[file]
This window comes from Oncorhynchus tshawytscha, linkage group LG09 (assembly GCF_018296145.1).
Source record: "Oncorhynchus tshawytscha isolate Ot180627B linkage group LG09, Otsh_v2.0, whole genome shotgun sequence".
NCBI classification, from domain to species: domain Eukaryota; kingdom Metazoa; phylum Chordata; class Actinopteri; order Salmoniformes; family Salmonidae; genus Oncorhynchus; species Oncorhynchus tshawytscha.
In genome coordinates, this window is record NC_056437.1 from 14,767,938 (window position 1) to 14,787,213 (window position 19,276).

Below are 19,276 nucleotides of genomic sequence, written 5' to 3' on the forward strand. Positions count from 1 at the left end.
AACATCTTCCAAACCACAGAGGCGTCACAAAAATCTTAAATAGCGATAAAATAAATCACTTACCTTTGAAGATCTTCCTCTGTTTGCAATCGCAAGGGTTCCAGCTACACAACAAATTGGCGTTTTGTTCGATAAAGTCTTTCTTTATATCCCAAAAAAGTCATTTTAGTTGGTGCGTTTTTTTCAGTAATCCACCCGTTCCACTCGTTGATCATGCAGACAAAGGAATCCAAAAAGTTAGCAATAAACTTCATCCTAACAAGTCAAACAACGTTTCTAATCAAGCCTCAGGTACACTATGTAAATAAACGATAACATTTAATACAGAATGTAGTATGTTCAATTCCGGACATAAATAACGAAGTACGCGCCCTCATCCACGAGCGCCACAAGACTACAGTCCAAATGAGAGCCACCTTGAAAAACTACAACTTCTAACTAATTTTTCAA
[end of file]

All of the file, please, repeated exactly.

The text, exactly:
This window comes from Oncorhynchus tshawytscha, linkage group LG09 (assembly GCF_018296145.1).
Source record: "Oncorhynchus tshawytscha isolate Ot180627B linkage group LG09, Otsh_v2.0, whole genome shotgun sequence".
NCBI classification, from domain to species: domain Eukaryota; kingdom Metazoa; phylum Chordata; class Actinopteri; order Salmoniformes; family Salmonidae; genus Oncorhynchus; species Oncorhynchus tshawytscha.
In genome coordinates, this window is record NC_056437.1 from 14,767,938 (window position 1) to 14,787,213 (window position 19,276).

Below are 19,276 nucleotides of genomic sequence, written 5' to 3' on the forward strand. Positions count from 1 at the left end.
AACATCTTCCAAACCACAGAGGCGTCACAAAAATCTTAAATAGCGATAAAATAAATCACTTACCTTTGAAGATCTTCCTCTGTTTGCAATCGCAAGGGTTCCAGCTACACAACAAATTGGCGTTTTGTTCGATAAAGTCTTTCTTTATATCCCAAAAAAGTCATTTTAGTTGGTGCGTTTTTTTCAGTAATCCACCCGTTCCACTCGTTGATCATGCAGACAAAGGAATCCAAAAAGTTAGCAATAAACTTCATCCTAACAAGTCAAACAACGTTTCTAATCAAGCCTCAGGTACACTATGTAAATAAACGATAACATTTAATACAGAATGTAGTATGTTCAATTCCGGACATAAATAACGAAGTACGCGCCCTCATCCACGAGCGCCACAAGACTACAGTCCAAATGAGAGCCACCTTGAAAAACTACAACTTCTAACTAATTTTTCAA